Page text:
Deforestation has decimated a large chunk of the natural habitat that the Chimpanzees used as a home in Uganda. Encroachment is a big problem fueled by the Illegal Charcoal trade that depletes the natural forest cover that has been a home for these primates for years.
I learnt from Lilly that 25% of the Chimps in the wild have been observed to have missing limbs, due to the influx of traps that have left a devastating effect on their natural movement and migration.
These are Skeletal Remains of a female Chimpanzee killed by this mantrap. With her fingers caught in its vicious metal teeth, She dragged the 12kg trap along the ground until she slowly and painfully died of starvation. Mantraps such as this represents one of the biggest threats to Chimpanzees in Uganda, claiming 6 lives a year.
All the Chimpanzees brought to Ngamba Island have had a remarkable recovery, and are much healthier than when they arrived, scared and traumatized from the ordeal of being snatched from their natural habitat and sold to bush meat dealers by poachers.
Each Chimpanzee has its own amazing story. I listened as Lilly and the Lead tour guide retold some of the stories. I was touched by the dedication of the men and women who have injected so much time to catalog the experiences of the chimps and kept track of their steady improvement.
The highlight of the day was watching the Chimpanzees emerge from the forest and make their way to the feeding area which is overlooked by a platform where visitors are given a chance to give them vegetables and fruits.
The intelligence of the Chimpanzees was on full display. There was this one Chimp that didn’t even bother to fight for the fruits and vegetables thrown down from the platform. He seemed to have harnessed the art of drawing attention and receiving the reward without a struggle. All he had to do was put his hand up as if he was in a classroom and wait for his turn to be called. It was fun to watch the process as he put his hand up again and again until he was full.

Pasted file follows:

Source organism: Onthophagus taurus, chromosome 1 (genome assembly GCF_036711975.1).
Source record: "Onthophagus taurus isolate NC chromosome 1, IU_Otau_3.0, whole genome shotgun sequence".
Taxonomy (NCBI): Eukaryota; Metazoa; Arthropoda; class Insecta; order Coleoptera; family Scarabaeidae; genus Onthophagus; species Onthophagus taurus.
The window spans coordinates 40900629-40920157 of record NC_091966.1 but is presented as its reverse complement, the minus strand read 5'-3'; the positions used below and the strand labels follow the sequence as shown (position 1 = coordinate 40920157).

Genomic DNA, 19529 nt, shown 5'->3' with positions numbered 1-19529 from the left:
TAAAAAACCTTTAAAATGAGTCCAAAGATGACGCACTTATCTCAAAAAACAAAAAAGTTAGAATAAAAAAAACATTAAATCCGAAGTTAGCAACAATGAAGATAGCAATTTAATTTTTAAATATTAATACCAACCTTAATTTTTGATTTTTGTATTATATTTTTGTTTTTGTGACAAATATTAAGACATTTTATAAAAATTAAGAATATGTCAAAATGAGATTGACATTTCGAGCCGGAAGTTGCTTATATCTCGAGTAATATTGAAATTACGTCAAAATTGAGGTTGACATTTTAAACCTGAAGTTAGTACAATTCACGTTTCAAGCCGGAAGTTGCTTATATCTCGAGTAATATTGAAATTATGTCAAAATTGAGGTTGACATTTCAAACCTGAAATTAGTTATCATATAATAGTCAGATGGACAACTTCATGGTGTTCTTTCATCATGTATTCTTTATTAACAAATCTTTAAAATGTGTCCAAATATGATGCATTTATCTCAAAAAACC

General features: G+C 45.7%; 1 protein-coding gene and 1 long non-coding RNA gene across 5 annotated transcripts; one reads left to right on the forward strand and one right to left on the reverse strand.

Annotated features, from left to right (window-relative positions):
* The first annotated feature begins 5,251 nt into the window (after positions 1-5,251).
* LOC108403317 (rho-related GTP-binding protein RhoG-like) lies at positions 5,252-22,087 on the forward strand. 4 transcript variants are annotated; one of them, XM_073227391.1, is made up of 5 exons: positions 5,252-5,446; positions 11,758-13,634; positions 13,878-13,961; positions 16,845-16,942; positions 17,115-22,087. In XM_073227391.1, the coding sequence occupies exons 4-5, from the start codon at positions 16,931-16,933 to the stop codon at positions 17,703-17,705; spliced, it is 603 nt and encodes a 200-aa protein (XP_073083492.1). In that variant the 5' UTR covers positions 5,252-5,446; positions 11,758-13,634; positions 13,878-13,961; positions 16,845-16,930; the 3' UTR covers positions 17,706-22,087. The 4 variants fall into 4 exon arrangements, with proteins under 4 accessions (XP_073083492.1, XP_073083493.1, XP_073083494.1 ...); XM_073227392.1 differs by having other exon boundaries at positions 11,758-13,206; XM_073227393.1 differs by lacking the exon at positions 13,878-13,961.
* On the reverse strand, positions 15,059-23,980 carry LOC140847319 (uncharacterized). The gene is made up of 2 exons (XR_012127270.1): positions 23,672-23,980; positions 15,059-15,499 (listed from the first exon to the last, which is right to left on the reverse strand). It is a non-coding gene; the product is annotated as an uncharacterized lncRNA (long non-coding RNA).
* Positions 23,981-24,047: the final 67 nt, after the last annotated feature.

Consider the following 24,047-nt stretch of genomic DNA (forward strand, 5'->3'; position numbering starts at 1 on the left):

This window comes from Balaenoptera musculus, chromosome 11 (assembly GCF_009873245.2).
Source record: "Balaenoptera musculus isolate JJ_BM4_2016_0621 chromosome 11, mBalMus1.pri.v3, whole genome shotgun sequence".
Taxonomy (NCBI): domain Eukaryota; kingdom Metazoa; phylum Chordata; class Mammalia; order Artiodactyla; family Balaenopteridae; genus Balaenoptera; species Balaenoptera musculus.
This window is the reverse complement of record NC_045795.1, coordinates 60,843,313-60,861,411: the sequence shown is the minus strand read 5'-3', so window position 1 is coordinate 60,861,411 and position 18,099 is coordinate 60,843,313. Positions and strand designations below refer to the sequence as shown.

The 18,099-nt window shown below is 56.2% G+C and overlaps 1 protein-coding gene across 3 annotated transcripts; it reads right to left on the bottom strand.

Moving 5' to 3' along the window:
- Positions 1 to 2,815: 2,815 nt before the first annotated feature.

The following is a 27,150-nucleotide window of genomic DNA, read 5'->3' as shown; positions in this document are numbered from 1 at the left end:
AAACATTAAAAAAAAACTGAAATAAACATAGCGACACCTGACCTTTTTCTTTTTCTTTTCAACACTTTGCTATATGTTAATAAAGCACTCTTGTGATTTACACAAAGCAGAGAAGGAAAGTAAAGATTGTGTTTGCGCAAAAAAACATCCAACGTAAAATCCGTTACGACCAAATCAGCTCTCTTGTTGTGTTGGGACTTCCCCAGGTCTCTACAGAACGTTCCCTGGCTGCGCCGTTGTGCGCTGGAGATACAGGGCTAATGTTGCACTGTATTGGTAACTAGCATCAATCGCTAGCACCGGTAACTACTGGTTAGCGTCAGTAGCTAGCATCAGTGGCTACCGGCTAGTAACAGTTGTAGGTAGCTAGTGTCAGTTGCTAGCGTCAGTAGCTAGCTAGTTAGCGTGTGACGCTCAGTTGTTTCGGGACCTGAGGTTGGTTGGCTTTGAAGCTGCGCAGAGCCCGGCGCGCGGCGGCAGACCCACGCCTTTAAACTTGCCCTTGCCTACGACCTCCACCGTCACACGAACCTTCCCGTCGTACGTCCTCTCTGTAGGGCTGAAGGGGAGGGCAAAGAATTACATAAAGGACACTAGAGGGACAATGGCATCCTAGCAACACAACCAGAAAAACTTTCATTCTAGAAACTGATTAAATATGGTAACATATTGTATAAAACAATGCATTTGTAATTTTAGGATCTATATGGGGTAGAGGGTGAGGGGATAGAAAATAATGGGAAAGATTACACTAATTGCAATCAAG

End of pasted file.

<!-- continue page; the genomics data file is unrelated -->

The Chimpanzees have overtime discovered ways to treat their own ailments like worms. They figured out that a certain type of plant called Luwawu, which has extremely rough leaves, has the ability to work as a de-worming implement. They roll the leaves up and swallow them without chewing. Guides report finding these leaves in Chimp excrement with worms attached to the abrasive leaves. Simply Brilliant.
Challenges still exist as the Island is not designed to offer a replacement of the natural habitat for the Chimpanzees. This sanctuary is a stepping stone to ultimately where the chimps need to be and a return to their original homes. Medical supplies and equipment are needed to treat the animals whenever injuries are incurred, especially during thunderstorms. The island has a large area of forest cover, but that is not enough to feed all the chimpanzees and so there is a need for additional food.
Do kindly take the time to visit the Island and offer your support. The Chimpanzee Sanctuary is an NGO and relies heavily on donations and support from within and outside the country. The tourism aspect is helping some but the larger budget needed to maintain the Island and increase the ability to take in additional Chimpanzees is dependent on donations which have declined to a trickle due to the global financial situation.
Lilly said that Volunteers are welcome to visit for a period of time and share in the effort to help rehabilitate the rescued Chimps.
To help do please visit the Ngamba Island Website, or Contact the Executive Director, Lilly Ajarova on Tel: +256-414-320662, Cell: +256-772-221537
Lilly’s Email address is firstname.lastname@example.org. The Ngamba Island Website is: www.ngambaisland.org[Gallery not found]